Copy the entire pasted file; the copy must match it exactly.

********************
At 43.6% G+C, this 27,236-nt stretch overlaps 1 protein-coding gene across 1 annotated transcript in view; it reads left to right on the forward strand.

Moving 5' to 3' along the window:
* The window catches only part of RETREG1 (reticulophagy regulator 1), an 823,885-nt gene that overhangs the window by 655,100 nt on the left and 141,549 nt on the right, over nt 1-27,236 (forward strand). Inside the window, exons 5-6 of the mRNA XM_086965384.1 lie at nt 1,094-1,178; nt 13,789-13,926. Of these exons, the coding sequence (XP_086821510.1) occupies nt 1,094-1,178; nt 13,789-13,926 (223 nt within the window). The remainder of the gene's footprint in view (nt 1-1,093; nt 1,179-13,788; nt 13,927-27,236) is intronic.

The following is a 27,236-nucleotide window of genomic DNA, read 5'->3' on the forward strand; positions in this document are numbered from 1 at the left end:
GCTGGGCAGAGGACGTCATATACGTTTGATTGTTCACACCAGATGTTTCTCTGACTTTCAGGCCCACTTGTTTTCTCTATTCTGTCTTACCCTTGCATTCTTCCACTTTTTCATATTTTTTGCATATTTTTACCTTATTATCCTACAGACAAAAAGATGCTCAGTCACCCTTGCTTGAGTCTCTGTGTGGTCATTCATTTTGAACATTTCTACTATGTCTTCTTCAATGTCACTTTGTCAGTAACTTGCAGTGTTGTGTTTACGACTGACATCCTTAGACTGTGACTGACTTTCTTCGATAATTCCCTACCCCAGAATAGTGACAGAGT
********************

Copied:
At 43.6% G+C, this 27,236-nt stretch overlaps 1 protein-coding gene across 1 annotated transcript in view; it reads left to right on the forward strand.

Moving 5' to 3' along the window:
* The window catches only part of RETREG1 (reticulophagy regulator 1), an 823,885-nt gene that overhangs the window by 655,100 nt on the left and 141,549 nt on the right, over nt 1-27,236 (forward strand). Inside the window, exons 5-6 of the mRNA XM_086965384.1 lie at nt 1,094-1,178; nt 13,789-13,926. Of these exons, the coding sequence (XP_086821510.1) occupies nt 1,094-1,178; nt 13,789-13,926 (223 nt within the window). The remainder of the gene's footprint in view (nt 1-1,093; nt 1,179-13,788; nt 13,927-27,236) is intronic.

The following is a 27,236-nucleotide window of genomic DNA, read 5'->3' on the forward strand; positions in this document are numbered from 1 at the left end:
GCTGGGCAGAGGACGTCATATACGTTTGATTGTTCACACCAGATGTTTCTCTGACTTTCAGGCCCACTTGTTTTCTCTATTCTGTCTTACCCTTGCATTCTTCCACTTTTTCATATTTTTTGCATATTTTTACCTTATTATCCTACAGACAAAAAGATGCTCAGTCACCCTTGCTTGAGTCTCTGTGTGGTCATTCATTTTGAACATTTCTACTATGTCTTCTTCAATGTCACTTTGTCAGTAACTTGCAGTGTTGTGTTTACGACTGACATCCTTAGACTGTGACTGACTTTCTTCGATAATTCCCTACCCCAGAATAGTGACAGAGT